Some horror films, especially those with half a dozen sequels, are very melodramatic in style, presenting one or more people walking into a situation where the audience knows danger to lurk but the characters have no inkling of that danger, or haven’t admitted it. Scene by excruciating scene, the plot unfolds, the author having arranged matters so that the helpless characters cannot see ordinary safety unraveling all about.
Climate change is like that. It unfolds slowly, patiently, its plot never moving in a straight line, making sure that there’s every reason for most of the characters to to feel comfortable. As with a good melodrama, a few characters are aware of the problem and they struggle to warn the others, but always to no avail as a gruesome ending becomes increasingly inevitable.
The sick plot twist here is that we are the authors and we are the ones arranging for our own complacency, even in the face of the clues our fellow characters have discovered. It feels sometimes like the people who know what’s really going on are locked in a sound-proof plexiglass room, able to see out clearly, watching it unfold, but powerless to stop it or even to just get a message out.
Would that it were just a sci-fi or horror movie, or even a simple nightmare from which one could awaken.
Cancer is a subtle enemy. It presents itself in such small ways, almost imperceptibly. We may see signs, but hope we don’t. It creeps. Worst of all, it accelerates.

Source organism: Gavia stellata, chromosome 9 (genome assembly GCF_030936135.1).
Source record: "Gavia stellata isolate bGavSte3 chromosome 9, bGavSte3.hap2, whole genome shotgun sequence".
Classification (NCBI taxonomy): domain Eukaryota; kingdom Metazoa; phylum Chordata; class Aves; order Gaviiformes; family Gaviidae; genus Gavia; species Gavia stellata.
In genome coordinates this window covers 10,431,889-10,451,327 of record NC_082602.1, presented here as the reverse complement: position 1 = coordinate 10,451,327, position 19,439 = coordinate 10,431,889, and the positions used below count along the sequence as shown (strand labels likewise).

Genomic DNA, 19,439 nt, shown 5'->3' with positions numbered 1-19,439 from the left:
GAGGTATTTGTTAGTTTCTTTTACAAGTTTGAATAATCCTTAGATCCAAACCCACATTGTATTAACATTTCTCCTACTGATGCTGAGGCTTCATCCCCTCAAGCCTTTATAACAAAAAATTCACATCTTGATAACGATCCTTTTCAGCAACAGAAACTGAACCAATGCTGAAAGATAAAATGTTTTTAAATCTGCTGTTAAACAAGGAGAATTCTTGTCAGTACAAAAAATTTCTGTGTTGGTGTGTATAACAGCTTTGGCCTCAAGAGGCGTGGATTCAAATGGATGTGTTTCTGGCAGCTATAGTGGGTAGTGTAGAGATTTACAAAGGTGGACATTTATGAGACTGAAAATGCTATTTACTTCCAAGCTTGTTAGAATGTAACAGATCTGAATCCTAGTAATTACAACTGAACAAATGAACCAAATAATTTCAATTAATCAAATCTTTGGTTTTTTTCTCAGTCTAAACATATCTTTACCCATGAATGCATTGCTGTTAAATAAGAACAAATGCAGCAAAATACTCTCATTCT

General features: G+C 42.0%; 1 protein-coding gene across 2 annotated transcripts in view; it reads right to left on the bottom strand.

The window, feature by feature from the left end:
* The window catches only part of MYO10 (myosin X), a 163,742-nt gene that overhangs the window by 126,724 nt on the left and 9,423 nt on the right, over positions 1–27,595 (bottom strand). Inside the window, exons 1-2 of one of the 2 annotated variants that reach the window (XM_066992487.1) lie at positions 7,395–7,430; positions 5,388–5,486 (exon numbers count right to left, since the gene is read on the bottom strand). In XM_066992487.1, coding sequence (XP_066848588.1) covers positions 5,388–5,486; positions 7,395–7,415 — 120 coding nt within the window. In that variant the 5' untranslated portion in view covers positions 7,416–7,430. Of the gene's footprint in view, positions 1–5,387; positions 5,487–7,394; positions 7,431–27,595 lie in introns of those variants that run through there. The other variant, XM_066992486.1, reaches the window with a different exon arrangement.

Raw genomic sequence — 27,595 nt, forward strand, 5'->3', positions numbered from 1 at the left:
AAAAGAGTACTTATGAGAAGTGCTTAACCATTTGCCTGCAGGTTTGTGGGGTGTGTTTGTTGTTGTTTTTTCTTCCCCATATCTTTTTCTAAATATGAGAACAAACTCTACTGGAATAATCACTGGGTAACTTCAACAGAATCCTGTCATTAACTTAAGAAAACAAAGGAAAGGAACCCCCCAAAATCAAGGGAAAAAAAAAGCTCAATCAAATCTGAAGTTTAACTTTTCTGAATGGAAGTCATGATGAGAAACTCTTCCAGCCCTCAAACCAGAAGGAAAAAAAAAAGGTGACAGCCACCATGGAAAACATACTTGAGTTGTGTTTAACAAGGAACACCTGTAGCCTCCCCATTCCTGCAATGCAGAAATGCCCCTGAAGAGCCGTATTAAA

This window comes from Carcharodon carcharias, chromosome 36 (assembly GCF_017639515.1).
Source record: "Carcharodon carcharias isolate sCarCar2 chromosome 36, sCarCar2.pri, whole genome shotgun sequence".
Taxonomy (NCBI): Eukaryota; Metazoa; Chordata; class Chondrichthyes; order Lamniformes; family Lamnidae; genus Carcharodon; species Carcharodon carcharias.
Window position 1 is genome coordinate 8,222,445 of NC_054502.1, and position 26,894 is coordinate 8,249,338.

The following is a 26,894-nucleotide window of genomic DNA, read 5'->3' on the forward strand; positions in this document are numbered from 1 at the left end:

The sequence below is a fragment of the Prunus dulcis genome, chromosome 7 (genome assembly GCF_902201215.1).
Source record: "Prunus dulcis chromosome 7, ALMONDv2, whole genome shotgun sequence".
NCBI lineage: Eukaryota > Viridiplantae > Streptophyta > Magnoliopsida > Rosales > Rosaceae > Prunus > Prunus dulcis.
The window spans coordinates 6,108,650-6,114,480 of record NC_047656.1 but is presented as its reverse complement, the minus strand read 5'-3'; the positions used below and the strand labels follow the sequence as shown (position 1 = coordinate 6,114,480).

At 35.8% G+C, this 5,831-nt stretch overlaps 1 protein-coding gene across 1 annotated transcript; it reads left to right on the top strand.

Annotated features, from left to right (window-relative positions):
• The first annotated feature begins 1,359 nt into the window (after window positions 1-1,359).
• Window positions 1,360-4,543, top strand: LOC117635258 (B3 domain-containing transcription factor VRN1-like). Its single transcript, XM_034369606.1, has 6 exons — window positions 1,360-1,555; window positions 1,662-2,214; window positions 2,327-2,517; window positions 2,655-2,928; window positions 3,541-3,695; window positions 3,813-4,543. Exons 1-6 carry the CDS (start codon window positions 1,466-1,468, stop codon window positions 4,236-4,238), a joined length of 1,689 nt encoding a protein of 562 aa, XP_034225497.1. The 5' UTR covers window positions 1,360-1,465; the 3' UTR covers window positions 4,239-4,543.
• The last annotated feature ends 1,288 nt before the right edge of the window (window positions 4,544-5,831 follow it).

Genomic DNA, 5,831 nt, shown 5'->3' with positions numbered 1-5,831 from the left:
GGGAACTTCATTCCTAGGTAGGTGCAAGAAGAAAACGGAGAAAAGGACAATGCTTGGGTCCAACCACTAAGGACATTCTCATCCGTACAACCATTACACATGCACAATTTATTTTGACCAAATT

We want to control its rate, to force it to be linear, measured, paced. But try as we might, we cannot hold it still. It resists commands.
We seek to impose onto it, by force of will, by clutching at every definition and argument we can lay our fingers upon, that it must move, change, or grow only when we say.
We command of it a cartoon physics that says it will not bite us until we look, and then we steadfastly refuse to look.
As with all things Death, we are skilled at ways of looking away from it, hoping that if we don’t meet its direct gaze, it won’t come for us today. We hope it will simply walk past, taking no notice, our apparent indifference having saved us.
Climate change is like that, too.
These are just my subjective impressions.
Please comment accordingly.
(We'll do objectivity another day.)
Originally published November 8, 2010 at Open Salon, where I wrote under my own name, Kent Pitman.
Tags (from Open Salon): acceleration, accelerates, creeping, creepy, death, denial, pace, cartoon physics, cancer, novel, mystery, escape, melodrama, warning, warn, cassandra, paradigm, sense, feeling, emotional, emotion, visualization, analogy, metaphor, global warming, climate change, politics